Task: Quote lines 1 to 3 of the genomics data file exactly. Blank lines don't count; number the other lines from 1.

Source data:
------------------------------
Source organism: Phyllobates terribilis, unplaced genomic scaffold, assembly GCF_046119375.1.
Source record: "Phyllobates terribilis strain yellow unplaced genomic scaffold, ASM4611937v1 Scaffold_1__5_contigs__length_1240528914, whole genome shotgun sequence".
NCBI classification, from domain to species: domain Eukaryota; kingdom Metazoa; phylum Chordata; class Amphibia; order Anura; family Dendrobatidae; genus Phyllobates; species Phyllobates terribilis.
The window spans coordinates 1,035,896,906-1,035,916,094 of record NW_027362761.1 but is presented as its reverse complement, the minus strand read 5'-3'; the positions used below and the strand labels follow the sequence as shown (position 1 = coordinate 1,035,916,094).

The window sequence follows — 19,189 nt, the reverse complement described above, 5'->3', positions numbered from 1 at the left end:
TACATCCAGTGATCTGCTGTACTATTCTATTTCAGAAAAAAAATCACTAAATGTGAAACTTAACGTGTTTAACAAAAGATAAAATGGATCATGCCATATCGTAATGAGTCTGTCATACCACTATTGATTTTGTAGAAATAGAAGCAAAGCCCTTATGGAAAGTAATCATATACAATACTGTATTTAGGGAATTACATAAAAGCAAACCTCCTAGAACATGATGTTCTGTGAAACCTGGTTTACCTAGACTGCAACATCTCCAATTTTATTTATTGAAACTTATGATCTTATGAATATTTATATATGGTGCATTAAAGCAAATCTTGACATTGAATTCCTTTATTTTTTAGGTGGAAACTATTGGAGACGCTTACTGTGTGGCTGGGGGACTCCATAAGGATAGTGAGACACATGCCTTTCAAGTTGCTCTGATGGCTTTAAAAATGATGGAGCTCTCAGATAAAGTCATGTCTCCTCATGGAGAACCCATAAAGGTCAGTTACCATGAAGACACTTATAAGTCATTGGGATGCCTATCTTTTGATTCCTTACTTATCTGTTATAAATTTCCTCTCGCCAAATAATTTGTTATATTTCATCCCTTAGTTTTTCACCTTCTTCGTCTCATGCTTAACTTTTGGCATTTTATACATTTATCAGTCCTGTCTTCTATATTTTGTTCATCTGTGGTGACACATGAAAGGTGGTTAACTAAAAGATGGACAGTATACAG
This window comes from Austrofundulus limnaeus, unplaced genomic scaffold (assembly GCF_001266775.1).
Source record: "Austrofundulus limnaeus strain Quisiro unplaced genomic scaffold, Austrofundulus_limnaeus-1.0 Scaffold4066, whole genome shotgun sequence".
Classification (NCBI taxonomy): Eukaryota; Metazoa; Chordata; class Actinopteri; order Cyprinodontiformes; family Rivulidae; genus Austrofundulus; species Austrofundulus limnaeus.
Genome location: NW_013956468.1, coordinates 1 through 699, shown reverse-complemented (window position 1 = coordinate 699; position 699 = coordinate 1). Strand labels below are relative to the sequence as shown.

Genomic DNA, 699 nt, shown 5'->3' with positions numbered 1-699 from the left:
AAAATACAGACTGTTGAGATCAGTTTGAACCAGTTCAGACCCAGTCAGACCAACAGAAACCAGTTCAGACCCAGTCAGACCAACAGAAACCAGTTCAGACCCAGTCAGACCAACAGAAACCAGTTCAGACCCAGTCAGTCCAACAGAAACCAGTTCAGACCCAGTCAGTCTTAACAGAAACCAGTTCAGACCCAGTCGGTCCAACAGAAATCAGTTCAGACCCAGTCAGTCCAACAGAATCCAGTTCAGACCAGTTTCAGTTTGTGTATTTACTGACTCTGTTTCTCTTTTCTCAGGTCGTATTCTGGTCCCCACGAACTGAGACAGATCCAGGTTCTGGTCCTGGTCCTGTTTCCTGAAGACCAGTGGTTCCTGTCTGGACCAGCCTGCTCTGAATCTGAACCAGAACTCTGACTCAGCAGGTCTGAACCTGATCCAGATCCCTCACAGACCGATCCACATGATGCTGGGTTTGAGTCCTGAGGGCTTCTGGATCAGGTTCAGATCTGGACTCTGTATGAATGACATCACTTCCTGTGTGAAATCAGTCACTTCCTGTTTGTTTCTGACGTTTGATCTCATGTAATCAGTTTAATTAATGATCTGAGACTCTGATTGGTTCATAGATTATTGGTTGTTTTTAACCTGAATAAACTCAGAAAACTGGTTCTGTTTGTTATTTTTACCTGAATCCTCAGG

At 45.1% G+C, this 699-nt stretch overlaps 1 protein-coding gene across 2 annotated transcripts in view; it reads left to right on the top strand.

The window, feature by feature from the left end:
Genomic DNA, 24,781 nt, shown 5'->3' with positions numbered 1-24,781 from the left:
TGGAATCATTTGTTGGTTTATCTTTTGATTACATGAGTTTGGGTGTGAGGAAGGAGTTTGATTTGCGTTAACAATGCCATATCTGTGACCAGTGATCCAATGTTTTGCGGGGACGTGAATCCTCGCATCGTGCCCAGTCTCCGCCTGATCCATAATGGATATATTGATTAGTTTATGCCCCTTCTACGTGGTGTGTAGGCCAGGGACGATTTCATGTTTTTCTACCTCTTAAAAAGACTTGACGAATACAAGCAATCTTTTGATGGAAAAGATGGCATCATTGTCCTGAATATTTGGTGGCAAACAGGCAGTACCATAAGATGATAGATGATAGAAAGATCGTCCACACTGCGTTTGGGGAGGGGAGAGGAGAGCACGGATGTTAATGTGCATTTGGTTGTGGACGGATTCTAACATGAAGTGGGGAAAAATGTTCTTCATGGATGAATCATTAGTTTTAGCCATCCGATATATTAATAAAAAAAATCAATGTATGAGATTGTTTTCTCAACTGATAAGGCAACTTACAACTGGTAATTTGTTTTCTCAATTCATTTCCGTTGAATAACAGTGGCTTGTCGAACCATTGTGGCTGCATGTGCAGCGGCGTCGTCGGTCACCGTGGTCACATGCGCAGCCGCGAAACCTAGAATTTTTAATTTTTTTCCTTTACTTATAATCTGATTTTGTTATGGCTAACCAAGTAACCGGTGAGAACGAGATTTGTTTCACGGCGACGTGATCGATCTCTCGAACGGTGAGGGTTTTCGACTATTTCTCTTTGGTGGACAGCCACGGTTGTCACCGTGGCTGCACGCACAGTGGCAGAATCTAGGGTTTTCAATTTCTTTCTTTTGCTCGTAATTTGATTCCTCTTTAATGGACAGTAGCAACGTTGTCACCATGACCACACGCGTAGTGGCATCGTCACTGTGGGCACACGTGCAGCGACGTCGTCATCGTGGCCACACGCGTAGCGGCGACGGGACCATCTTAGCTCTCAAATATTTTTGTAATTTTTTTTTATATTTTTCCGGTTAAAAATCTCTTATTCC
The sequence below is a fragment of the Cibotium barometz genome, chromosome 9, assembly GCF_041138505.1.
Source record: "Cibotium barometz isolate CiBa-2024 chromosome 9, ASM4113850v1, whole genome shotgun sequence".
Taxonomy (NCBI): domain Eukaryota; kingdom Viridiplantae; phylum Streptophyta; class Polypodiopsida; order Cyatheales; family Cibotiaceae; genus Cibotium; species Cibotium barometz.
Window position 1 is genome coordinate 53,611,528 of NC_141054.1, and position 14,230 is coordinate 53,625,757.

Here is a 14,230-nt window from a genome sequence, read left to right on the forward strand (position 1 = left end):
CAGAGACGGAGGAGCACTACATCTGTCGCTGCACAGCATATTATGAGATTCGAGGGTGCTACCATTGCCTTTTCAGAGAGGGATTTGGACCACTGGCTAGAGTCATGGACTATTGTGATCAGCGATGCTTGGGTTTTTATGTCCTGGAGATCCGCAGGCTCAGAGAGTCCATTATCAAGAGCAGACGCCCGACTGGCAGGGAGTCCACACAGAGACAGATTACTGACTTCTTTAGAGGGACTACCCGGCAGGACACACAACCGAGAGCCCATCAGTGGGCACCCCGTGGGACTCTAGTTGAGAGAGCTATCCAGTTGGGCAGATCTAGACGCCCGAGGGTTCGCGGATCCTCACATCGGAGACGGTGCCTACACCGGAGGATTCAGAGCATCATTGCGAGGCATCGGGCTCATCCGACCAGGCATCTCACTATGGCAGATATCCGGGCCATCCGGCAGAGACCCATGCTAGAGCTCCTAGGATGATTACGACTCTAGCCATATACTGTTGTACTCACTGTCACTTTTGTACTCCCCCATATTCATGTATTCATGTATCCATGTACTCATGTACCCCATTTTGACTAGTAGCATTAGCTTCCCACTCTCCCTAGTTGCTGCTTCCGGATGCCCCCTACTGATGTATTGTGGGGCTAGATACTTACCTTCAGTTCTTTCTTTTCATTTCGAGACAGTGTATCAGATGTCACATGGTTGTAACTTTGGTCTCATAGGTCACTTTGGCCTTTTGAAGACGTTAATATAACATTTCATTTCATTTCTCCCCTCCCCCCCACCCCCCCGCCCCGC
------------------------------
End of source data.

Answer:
Source organism: Phyllobates terribilis, unplaced genomic scaffold, assembly GCF_046119375.1.
Source record: "Phyllobates terribilis strain yellow unplaced genomic scaffold, ASM4611937v1 Scaffold_1__5_contigs__length_1240528914, whole genome shotgun sequence".
NCBI classification, from domain to species: domain Eukaryota; kingdom Metazoa; phylum Chordata; class Amphibia; order Anura; family Dendrobatidae; genus Phyllobates; species Phyllobates terribilis.